Apple iTunes 11 Suggests More To Come
We've only had a few hours with the long-promised redesign of the iTunes software. This is the first major re-engineering of iTunes in a number of years. The software has been tasked with ever more duties since the mid 2000s, including the iCloud storage service, movie and TV rentals, app syncing with a growing family of devices, and a "Genius" recommendation system.
Truth be told, iTunes never was a pretty or clear experience in my mind. My few hours playing with the new interface do not lead me to believe they solved the clutter and complexity problem. The left nav bar for major functions like iPod, Music, TV, etc. is replaced by a simple drop-down menu so the screen can be filled with content rather than navigation.
The music interface strives to make the experience more tile-like. Clicking album art slides down a panel of individual songs that can be routed to playlists or put into a playing queue. Cloud icons on album art allow you to distinguish what is local from what is stored in Apple’s cloud service. One very nice touch is the integration of the music store in the library experience. From within any artist or album you can pull their top tunes in from the store for sampling and buying. Playlist creation is nominally easier to make and build.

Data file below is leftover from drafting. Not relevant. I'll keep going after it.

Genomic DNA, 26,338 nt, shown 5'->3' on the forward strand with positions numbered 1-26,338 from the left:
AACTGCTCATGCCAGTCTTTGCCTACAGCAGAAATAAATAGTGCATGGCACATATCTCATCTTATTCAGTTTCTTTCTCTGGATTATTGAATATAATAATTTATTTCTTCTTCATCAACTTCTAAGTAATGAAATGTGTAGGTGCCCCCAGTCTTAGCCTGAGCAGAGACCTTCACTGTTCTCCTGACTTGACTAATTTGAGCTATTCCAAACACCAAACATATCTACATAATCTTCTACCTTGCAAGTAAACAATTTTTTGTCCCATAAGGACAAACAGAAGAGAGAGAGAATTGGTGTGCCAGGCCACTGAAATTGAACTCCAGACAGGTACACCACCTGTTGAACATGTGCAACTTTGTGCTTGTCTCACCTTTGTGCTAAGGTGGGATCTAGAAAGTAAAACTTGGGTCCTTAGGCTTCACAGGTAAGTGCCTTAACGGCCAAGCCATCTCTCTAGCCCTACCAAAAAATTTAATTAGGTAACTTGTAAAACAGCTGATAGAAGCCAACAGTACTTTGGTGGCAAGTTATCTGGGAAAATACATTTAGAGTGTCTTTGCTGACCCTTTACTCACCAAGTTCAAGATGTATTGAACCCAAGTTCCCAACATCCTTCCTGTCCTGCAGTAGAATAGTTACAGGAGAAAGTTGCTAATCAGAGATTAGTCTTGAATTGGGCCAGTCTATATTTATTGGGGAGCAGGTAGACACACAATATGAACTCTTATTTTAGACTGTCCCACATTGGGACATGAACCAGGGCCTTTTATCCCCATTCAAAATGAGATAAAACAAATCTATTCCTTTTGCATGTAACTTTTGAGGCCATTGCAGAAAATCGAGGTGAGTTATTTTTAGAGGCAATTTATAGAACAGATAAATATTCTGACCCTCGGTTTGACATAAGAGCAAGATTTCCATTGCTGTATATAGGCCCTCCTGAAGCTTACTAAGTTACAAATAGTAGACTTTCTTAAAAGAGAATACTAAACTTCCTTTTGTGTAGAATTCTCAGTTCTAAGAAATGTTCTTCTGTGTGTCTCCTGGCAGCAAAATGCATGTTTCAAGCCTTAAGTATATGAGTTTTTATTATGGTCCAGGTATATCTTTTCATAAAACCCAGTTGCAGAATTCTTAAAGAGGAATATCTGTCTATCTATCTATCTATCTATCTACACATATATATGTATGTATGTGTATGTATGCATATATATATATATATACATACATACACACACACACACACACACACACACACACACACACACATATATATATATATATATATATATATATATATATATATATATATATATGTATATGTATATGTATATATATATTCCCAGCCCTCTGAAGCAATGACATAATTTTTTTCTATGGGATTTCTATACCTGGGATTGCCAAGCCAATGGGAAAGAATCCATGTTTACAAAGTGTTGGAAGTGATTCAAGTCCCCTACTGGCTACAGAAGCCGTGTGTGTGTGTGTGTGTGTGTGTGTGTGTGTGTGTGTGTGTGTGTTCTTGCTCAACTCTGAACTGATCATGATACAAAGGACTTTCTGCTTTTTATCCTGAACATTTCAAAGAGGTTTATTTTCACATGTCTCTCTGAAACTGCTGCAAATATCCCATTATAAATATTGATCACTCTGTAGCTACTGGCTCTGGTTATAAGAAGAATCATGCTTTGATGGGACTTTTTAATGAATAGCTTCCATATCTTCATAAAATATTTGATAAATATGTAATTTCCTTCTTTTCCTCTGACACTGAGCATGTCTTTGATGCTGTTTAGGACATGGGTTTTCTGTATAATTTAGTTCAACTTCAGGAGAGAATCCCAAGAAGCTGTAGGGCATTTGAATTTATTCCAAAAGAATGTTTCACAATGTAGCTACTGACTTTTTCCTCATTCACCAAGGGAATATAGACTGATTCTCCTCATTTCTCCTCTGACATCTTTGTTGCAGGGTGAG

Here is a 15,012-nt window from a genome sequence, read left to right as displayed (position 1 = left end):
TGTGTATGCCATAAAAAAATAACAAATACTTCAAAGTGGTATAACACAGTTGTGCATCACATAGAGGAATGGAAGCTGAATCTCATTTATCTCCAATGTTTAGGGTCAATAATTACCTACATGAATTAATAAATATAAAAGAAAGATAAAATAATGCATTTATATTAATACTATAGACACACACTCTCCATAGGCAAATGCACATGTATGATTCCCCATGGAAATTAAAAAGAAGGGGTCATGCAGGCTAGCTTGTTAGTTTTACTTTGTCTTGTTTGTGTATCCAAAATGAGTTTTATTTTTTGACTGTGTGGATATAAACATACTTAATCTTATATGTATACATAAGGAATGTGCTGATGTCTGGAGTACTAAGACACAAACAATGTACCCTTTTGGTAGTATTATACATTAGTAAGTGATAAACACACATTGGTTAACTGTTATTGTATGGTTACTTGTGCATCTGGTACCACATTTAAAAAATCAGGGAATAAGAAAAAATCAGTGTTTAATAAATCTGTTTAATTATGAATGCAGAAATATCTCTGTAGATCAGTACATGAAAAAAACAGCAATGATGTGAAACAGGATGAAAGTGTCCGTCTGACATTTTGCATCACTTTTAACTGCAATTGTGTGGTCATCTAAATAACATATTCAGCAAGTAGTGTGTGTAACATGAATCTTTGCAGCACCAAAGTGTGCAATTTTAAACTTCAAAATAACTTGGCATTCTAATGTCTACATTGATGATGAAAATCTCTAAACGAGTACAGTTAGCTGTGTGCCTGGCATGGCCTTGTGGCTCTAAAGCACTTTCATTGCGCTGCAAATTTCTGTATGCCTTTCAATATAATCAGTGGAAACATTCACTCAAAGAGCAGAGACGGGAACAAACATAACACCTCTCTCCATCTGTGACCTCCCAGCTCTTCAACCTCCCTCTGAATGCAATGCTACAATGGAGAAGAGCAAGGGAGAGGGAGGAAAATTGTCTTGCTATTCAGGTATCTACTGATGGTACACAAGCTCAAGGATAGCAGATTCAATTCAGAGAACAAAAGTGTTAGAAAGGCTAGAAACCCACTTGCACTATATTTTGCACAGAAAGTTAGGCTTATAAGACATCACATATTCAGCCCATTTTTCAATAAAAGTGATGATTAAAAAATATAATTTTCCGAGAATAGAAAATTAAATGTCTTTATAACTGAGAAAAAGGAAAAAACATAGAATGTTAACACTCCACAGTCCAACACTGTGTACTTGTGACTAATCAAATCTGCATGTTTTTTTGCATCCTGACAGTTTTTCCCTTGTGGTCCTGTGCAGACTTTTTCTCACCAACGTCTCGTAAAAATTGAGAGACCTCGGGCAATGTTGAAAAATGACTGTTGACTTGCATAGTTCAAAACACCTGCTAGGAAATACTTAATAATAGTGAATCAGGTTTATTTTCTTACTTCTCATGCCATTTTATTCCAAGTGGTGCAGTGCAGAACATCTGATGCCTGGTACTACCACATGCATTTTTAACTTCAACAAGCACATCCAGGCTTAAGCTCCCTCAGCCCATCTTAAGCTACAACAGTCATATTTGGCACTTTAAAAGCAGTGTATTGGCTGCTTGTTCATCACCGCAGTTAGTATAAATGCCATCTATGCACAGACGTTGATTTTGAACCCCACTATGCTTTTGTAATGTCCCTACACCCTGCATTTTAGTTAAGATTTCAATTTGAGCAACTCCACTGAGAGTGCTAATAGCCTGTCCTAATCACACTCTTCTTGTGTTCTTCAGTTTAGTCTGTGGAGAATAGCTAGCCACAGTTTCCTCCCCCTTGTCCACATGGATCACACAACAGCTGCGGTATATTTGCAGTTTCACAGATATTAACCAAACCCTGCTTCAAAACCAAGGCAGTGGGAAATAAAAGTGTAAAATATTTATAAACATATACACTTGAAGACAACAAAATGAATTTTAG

The many rumors that Apple will start a Pandora-like Internet radio service get some support from the new queue list, a drop-down that allows you to monitor what songs are coming. You can delete or add to this list. One can imagine how this bit of business would be a great special feature of a subscription radio, perhaps along the lines of Spotify. In some sense this refresh of iTunes positions the software to pursue a few new models like that. Cloud services are more convenient now, and allow for streaming rather than forced downloads. Again, this is functionality that has that Netflix-like subscription content feel to it.
In fact, other than some speed, better shortcuts and rearranging familiar pieces, the promise of the new interface and functions seems to be aimed ahead at models that Apple is anticipating…or teasing.